Fall of Advani, Lalu & October saga of Bihar and BJP

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October 23, 1990. Former Bihar chief minister Lalu Prasad gets BJP patriarch Lal Krishna Advani arrested in Samastipur in Bihar.

October 22, 2013. Lalu Prasad loses his Lok Sabha membership after being convicted in a 17-year-old fodder scam.

October 27, 2013. BJP's prime ministerial candidate Narendra Modi to address a mega Hunkaar Rally in Patna.

The three events, all happening in October, marks a watershed in Indian politics.

Hindu nationalism and pseudo-secularism have been two antagonistic forces in Indian politics. In the late 1980s and early 1990s, when the once dominant Congress system was substantially weakened, localised forces emerged to fill the vacuum created by the decline of the grand-old party. Both these forces used religion to the optimum use to gain an upper edge.

While the aggressive BJP of those years, in a quest to unite the Hindus as a political entity and negate the rift created in the majority community by late prime minister V P Singh's reservation politics, mobilised the masses by means of a high-profile Rath Yatra, politicians like Lalu Prasad, who had emerged as a messiah of the Muslims in the wake of the Bhagalpur riots of 1989, counter-mobilised the minority sentiments by stopping Advani's chariot in his state. The weakness of the centrist forces (read Congress) in those years made the clash between the communal and secular forces inevitable.

Fast forwarding to 2013. We saw the eclipse of both the politicians who played the religion card to make a major impact on the national politics. While Advani perished while trying to play a moderate leader but lost the race to the rising popularity and fast transformation of Narendra Modi, Prasad paid the prices for acting as a typical politician who always played the identity card but never cared for ethics.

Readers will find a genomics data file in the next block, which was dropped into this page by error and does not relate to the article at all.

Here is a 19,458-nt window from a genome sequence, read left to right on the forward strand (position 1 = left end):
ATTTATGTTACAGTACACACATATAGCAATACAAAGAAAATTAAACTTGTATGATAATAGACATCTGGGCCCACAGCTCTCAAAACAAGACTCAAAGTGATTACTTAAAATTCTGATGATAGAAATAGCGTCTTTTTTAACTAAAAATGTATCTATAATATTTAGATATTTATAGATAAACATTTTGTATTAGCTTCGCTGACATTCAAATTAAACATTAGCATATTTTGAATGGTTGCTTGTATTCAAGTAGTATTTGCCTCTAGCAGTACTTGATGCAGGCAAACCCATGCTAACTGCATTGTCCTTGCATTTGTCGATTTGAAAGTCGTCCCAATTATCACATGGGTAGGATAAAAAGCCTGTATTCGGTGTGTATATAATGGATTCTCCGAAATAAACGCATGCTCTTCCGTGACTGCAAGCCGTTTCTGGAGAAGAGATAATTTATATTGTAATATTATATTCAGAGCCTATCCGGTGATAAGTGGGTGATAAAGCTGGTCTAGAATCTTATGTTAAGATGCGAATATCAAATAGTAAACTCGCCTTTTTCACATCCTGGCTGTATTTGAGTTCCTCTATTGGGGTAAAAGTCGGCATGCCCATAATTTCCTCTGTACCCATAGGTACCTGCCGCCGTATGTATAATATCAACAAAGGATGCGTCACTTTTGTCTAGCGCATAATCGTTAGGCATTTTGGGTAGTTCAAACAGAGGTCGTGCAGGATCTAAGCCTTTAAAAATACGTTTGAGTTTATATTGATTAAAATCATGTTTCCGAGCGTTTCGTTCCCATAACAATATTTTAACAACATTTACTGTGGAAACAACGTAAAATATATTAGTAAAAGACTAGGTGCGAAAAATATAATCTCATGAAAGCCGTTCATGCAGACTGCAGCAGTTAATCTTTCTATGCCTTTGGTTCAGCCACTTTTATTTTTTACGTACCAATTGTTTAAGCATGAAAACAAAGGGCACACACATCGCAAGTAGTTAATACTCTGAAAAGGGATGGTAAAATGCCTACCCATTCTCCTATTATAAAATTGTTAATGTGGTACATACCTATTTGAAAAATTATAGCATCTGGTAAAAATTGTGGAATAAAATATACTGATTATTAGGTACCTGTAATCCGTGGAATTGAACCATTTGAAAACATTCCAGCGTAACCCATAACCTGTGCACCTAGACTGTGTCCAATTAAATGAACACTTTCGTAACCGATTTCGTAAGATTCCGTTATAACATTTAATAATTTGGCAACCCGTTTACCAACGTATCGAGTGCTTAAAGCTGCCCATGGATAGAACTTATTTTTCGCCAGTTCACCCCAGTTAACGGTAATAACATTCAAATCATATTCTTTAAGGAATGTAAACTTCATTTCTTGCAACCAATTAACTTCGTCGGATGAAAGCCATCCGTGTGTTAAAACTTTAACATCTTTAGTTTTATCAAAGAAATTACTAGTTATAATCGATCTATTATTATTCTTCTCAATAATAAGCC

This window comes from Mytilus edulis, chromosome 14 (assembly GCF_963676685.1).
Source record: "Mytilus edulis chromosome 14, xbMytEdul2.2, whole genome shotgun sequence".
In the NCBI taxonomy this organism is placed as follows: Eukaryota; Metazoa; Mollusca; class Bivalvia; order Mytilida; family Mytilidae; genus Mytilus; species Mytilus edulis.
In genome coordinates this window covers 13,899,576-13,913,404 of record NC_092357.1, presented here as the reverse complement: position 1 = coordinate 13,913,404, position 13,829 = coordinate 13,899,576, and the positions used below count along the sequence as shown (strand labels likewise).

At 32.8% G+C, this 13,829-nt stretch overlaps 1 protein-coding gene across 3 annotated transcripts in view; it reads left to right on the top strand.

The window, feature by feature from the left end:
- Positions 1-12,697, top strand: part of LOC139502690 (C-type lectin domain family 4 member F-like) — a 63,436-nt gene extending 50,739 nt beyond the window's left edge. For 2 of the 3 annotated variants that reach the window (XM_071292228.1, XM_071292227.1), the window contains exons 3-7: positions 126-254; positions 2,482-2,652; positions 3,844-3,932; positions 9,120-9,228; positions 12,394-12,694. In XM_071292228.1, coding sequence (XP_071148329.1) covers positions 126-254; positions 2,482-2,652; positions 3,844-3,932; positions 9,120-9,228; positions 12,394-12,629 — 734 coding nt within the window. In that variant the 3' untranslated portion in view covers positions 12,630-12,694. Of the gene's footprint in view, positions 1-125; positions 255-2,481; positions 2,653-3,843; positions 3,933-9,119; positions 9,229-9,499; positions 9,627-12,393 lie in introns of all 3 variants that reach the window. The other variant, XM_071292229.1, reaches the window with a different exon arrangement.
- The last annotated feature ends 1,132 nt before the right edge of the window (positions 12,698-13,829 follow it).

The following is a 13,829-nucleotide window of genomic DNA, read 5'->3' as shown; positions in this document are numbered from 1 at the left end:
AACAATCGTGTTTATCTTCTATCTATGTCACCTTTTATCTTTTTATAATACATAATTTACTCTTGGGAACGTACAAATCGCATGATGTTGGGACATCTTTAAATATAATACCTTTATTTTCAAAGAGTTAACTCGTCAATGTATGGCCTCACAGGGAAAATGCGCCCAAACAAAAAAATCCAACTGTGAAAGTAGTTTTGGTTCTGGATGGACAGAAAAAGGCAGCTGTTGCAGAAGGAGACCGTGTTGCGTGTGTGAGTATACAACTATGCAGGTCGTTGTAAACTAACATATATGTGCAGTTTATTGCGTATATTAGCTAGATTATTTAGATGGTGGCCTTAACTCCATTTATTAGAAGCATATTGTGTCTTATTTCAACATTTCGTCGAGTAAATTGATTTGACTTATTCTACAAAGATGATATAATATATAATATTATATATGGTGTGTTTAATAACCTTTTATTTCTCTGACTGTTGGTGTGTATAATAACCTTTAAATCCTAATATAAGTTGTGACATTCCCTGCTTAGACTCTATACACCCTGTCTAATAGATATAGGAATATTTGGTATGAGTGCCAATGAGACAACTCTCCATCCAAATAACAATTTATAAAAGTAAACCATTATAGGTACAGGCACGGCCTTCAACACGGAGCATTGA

The BJP has not undertaken any Rath Yatra to mobilise masses for Oct 27 rally

The fall of Advani and sentencing of Lalu Prasad within a gap of a few months meant that the days of the politicians of the immediate post-Congress got over. The fates of these two politicians, who were once extremely popular figures, indicate at a bigger consequence and that is: India has changed a lot in the last 23 years.

And this change is perhaps not explained more than the hype which is building around the BJP's Hunkaar Rally slated on October 27. The massive preparation for the rally which will also be addressed by Narendra Modi, the face of a much moderate saffron party now, and that too in the turf of a competing chief minister named Nitish Kumar, is an interesting development.

For, there is no mass mobilisation on religious lines today as was the case in 1990 and Modi, despite his identity as a strong Hindutva leader, has deliberately distanced himself from communal utterings. He has been airing moderate views, which was seen even in Uttar Pradesh, the capital of the Hindi heartland. There is also little chance of him speaking on religious issues in Patna.

So how does the anti-communal react to this transformation in the right-wing camp? The Nitish Kumar administration has tried to project before the people of Bihar that it is not in the same league with Modi by disallowing him to campaign for state polls or refusing the latter's help for flood victims in the state.

But there is little possibility of the JD(U) government trying to force anything against Modi's rally this time. Rabri Devi, wife of Lalu Prasad, tried to cash in on the opportunity by remarking that Nitish is not Lalu and hence could not repeat her husband's 'heroic act' of 1990 against Advani.

But Rabri Devi must understand that the stories of Advani and Modi are not the same and hence a same conclusion can't be penned for both of them.

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